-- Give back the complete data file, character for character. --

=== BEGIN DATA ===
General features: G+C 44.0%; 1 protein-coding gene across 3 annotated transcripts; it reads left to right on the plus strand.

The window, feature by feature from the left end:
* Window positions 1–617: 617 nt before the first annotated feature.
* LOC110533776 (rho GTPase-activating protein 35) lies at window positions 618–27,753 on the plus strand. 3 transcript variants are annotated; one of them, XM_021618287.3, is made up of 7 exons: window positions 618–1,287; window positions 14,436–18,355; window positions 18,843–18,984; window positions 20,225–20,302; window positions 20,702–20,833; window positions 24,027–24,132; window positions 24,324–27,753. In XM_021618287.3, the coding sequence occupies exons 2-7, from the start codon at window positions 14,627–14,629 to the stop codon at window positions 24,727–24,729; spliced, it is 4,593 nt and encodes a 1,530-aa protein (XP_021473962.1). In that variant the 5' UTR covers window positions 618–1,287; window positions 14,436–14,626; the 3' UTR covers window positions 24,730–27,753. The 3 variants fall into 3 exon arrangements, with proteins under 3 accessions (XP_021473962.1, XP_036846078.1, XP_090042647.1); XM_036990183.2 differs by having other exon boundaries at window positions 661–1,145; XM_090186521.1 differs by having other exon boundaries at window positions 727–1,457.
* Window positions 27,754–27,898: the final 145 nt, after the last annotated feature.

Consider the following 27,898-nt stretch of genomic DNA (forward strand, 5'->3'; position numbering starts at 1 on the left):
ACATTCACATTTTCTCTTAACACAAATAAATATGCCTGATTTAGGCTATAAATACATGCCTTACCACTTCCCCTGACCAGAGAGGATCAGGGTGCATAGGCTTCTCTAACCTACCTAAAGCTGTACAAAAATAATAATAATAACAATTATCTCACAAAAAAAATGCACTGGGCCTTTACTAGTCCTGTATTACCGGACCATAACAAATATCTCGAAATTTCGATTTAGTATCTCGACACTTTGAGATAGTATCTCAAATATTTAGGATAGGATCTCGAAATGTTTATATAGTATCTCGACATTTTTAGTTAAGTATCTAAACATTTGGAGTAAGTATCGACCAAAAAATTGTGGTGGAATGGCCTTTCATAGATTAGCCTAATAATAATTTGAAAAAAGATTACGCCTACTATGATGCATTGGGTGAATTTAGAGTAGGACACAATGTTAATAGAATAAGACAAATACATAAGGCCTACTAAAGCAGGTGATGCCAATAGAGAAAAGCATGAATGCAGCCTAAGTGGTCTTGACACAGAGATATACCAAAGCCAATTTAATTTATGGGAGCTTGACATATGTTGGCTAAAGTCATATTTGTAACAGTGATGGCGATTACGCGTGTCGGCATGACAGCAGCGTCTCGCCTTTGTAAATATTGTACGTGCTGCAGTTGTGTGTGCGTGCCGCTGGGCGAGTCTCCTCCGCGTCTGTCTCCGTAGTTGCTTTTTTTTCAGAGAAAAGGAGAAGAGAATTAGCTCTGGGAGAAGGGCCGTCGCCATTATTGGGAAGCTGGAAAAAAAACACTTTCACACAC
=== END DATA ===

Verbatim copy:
General features: G+C 44.0%; 1 protein-coding gene across 3 annotated transcripts; it reads left to right on the plus strand.

The window, feature by feature from the left end:
* Window positions 1–617: 617 nt before the first annotated feature.
* LOC110533776 (rho GTPase-activating protein 35) lies at window positions 618–27,753 on the plus strand. 3 transcript variants are annotated; one of them, XM_021618287.3, is made up of 7 exons: window positions 618–1,287; window positions 14,436–18,355; window positions 18,843–18,984; window positions 20,225–20,302; window positions 20,702–20,833; window positions 24,027–24,132; window positions 24,324–27,753. In XM_021618287.3, the coding sequence occupies exons 2-7, from the start codon at window positions 14,627–14,629 to the stop codon at window positions 24,727–24,729; spliced, it is 4,593 nt and encodes a 1,530-aa protein (XP_021473962.1). In that variant the 5' UTR covers window positions 618–1,287; window positions 14,436–14,626; the 3' UTR covers window positions 24,730–27,753. The 3 variants fall into 3 exon arrangements, with proteins under 3 accessions (XP_021473962.1, XP_036846078.1, XP_090042647.1); XM_036990183.2 differs by having other exon boundaries at window positions 661–1,145; XM_090186521.1 differs by having other exon boundaries at window positions 727–1,457.
* Window positions 27,754–27,898: the final 145 nt, after the last annotated feature.

Consider the following 27,898-nt stretch of genomic DNA (forward strand, 5'->3'; position numbering starts at 1 on the left):
ACATTCACATTTTCTCTTAACACAAATAAATATGCCTGATTTAGGCTATAAATACATGCCTTACCACTTCCCCTGACCAGAGAGGATCAGGGTGCATAGGCTTCTCTAACCTACCTAAAGCTGTACAAAAATAATAATAATAACAATTATCTCACAAAAAAAATGCACTGGGCCTTTACTAGTCCTGTATTACCGGACCATAACAAATATCTCGAAATTTCGATTTAGTATCTCGACACTTTGAGATAGTATCTCAAATATTTAGGATAGGATCTCGAAATGTTTATATAGTATCTCGACATTTTTAGTTAAGTATCTAAACATTTGGAGTAAGTATCGACCAAAAAATTGTGGTGGAATGGCCTTTCATAGATTAGCCTAATAATAATTTGAAAAAAGATTACGCCTACTATGATGCATTGGGTGAATTTAGAGTAGGACACAATGTTAATAGAATAAGACAAATACATAAGGCCTACTAAAGCAGGTGATGCCAATAGAGAAAAGCATGAATGCAGCCTAAGTGGTCTTGACACAGAGATATACCAAAGCCAATTTAATTTATGGGAGCTTGACATATGTTGGCTAAAGTCATATTTGTAACAGTGATGGCGATTACGCGTGTCGGCATGACAGCAGCGTCTCGCCTTTGTAAATATTGTACGTGCTGCAGTTGTGTGTGCGTGCCGCTGGGCGAGTCTCCTCCGCGTCTGTCTCCGTAGTTGCTTTTTTTTCAGAGAAAAGGAGAAGAGAATTAGCTCTGGGAGAAGGGCCGTCGCCATTATTGGGAAGCTGGAAAAAAAACACTTTCACACAC